Aug. 1 (Bloomberg) -- Gold prices rose the most in a week after U.S. employers added fewer workers than forecast last month, increasing pressure on the Federal Reserve to maintain lower interest rates.
Payrolls climbed by 209,000 in July, Labor Department figures showed today. The median forecast in a Bloomberg survey of economists called for a 230,000 increase. The jobless rate climbed to 6.2 percent from 6.1 percent in June.
Fed policy makers this week said they will keep their benchmark rate low until wages accelerate and more workers find jobs. This year, gold has climbed 7.7 percent, partly on concern that the U.S. recovery would falter.
“Today’s numbers show that the economic growth is not consistent with the market expectations,” Edward Dempsey, the chief investment officer at Pension Partners LLC, said in a telephone interview from New York. “People think that this number is an indication that the rate hike will not happen soon.”
Gold futures for December delivery rose 0.9 percent to settle at $1,294.80 an ounce at 1:43 p.m. on the Comex in New York, the biggest gain for a most-active contract since July 25. The price fell 3 percent in July as a U.S. equity rally to a record eroded demand for the metal as a haven.
The metal surged 70 percent from December 2008 to June 2011 as the Fed bought debt and held borrowing costs at an all-time low. Last year, gold tumbled 28 percent, the most in three decades, amid concern that the central bank would taper monetary stimulus as the economy gained traction and inflation remained muted.
Gross domestic product in the second quarter rose at a 4 percent annualized rate, compared with a revised 2.1 percent drop in the first quarter, U.S. data showed July 30. On that day, the Fed reduced monthly bond purchases to $25 billion, capping six straight cuts of $10 billion each since November.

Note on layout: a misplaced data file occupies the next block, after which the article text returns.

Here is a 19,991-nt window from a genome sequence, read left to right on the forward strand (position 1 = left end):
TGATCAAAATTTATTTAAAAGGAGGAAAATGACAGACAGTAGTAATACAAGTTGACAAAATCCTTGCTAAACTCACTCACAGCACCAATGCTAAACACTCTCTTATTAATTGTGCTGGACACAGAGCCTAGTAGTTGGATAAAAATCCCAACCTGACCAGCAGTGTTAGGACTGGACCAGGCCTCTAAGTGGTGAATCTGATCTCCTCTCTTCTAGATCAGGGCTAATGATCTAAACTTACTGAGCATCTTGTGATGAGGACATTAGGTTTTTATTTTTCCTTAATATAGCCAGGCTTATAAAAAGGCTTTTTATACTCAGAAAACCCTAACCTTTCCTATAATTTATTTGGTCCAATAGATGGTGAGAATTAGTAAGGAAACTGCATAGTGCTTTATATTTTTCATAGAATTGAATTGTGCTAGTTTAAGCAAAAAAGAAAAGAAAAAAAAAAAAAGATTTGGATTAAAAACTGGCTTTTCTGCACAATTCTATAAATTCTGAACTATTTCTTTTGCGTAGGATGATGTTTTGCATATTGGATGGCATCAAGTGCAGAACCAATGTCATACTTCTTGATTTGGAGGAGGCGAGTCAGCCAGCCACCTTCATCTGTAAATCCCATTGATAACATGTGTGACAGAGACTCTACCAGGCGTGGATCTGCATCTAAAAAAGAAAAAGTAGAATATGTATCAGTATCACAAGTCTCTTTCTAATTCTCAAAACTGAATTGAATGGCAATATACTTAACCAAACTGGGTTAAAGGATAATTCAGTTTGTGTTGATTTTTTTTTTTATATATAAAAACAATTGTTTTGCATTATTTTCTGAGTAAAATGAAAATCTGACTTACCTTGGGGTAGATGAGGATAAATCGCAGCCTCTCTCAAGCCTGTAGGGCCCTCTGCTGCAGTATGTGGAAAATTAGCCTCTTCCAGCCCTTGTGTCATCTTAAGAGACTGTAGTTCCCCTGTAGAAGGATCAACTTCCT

Silver futures for September delivery fell 0.2 percent to $20.371 an ounce on the Comex. This week, the price dropped 1.3 percent, the third straight decline and the longest slump since Nov. 22.
On the New York Mercantile Exchange, palladium futures for September delivery fell 1 percent to $864.55 an ounce. This week, the price dropped 1.7 percent, the most since June 13.
Platinum futures for October delivery fell 0.1 percent to $1,463.30 an ounce. This week, the metal declined 1 percent, the third straight drop and the longest slump since March 28.
This year, palladium jumped 20 percent, and platinum advanced 6.5 percent. The metals are used mainly for pollution- control devices in cars.
Ford Motor Co.’s U.S. sales in July rose 9.5 percent and Toyota Motor Corp.’s climbed 12 percent to exceed analyst estimates and keep deliveries headed toward the best year since 2006.
--With assistance from John Irwin in Detroit and Jeanna Smialek in Washington.